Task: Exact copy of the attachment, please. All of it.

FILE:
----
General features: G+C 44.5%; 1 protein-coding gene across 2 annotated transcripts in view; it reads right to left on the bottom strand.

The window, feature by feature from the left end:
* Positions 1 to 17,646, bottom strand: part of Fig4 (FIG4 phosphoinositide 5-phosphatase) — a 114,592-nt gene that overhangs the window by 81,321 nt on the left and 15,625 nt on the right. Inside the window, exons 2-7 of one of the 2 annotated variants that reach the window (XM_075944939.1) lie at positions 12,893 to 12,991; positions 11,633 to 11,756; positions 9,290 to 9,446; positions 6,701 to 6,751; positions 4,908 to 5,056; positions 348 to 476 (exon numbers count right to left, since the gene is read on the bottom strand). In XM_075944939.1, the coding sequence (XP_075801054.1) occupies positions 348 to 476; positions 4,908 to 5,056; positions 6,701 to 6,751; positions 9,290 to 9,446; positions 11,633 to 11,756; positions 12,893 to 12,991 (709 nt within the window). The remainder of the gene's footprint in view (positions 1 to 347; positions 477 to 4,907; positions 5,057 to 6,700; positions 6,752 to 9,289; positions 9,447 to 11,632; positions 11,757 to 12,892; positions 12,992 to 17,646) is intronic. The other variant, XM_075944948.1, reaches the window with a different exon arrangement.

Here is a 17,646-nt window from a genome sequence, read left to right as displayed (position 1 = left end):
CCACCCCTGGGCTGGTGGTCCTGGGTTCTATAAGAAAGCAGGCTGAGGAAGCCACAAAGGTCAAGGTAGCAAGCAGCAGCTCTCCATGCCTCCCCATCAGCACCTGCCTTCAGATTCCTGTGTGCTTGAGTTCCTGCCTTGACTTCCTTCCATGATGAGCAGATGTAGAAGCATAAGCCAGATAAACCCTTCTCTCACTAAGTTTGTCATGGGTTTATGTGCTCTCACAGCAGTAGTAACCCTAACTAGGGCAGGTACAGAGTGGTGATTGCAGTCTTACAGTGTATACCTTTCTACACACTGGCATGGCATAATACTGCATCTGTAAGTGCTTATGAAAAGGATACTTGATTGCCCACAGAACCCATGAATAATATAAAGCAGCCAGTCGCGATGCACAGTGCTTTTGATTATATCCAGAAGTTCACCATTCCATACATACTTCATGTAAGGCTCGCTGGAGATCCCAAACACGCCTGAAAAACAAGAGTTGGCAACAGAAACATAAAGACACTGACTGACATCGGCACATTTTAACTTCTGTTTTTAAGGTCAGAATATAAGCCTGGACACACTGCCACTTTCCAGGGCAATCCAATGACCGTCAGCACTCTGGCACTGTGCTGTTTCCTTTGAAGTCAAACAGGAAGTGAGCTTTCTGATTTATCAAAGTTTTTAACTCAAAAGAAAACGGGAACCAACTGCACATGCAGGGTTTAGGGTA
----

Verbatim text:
General features: G+C 44.5%; 1 protein-coding gene across 2 annotated transcripts in view; it reads right to left on the bottom strand.

The window, feature by feature from the left end:
* Positions 1 to 17,646, bottom strand: part of Fig4 (FIG4 phosphoinositide 5-phosphatase) — a 114,592-nt gene that overhangs the window by 81,321 nt on the left and 15,625 nt on the right. Inside the window, exons 2-7 of one of the 2 annotated variants that reach the window (XM_075944939.1) lie at positions 12,893 to 12,991; positions 11,633 to 11,756; positions 9,290 to 9,446; positions 6,701 to 6,751; positions 4,908 to 5,056; positions 348 to 476 (exon numbers count right to left, since the gene is read on the bottom strand). In XM_075944939.1, the coding sequence (XP_075801054.1) occupies positions 348 to 476; positions 4,908 to 5,056; positions 6,701 to 6,751; positions 9,290 to 9,446; positions 11,633 to 11,756; positions 12,893 to 12,991 (709 nt within the window). The remainder of the gene's footprint in view (positions 1 to 347; positions 477 to 4,907; positions 5,057 to 6,700; positions 6,752 to 9,289; positions 9,447 to 11,632; positions 11,757 to 12,892; positions 12,992 to 17,646) is intronic. The other variant, XM_075944948.1, reaches the window with a different exon arrangement.

Here is a 17,646-nt window from a genome sequence, read left to right as displayed (position 1 = left end):
CCACCCCTGGGCTGGTGGTCCTGGGTTCTATAAGAAAGCAGGCTGAGGAAGCCACAAAGGTCAAGGTAGCAAGCAGCAGCTCTCCATGCCTCCCCATCAGCACCTGCCTTCAGATTCCTGTGTGCTTGAGTTCCTGCCTTGACTTCCTTCCATGATGAGCAGATGTAGAAGCATAAGCCAGATAAACCCTTCTCTCACTAAGTTTGTCATGGGTTTATGTGCTCTCACAGCAGTAGTAACCCTAACTAGGGCAGGTACAGAGTGGTGATTGCAGTCTTACAGTGTATACCTTTCTACACACTGGCATGGCATAATACTGCATCTGTAAGTGCTTATGAAAAGGATACTTGATTGCCCACAGAACCCATGAATAATATAAAGCAGCCAGTCGCGATGCACAGTGCTTTTGATTATATCCAGAAGTTCACCATTCCATACATACTTCATGTAAGGCTCGCTGGAGATCCCAAACACGCCTGAAAAACAAGAGTTGGCAACAGAAACATAAAGACACTGACTGACATCGGCACATTTTAACTTCTGTTTTTAAGGTCAGAATATAAGCCTGGACACACTGCCACTTTCCAGGGCAATCCAATGACCGTCAGCACTCTGGCACTGTGCTGTTTCCTTTGAAGTCAAACAGGAAGTGAGCTTTCTGATTTATCAAAGTTTTTAACTCAAAAGAAAACGGGAACCAACTGCACATGCAGGGTTTAGGGTA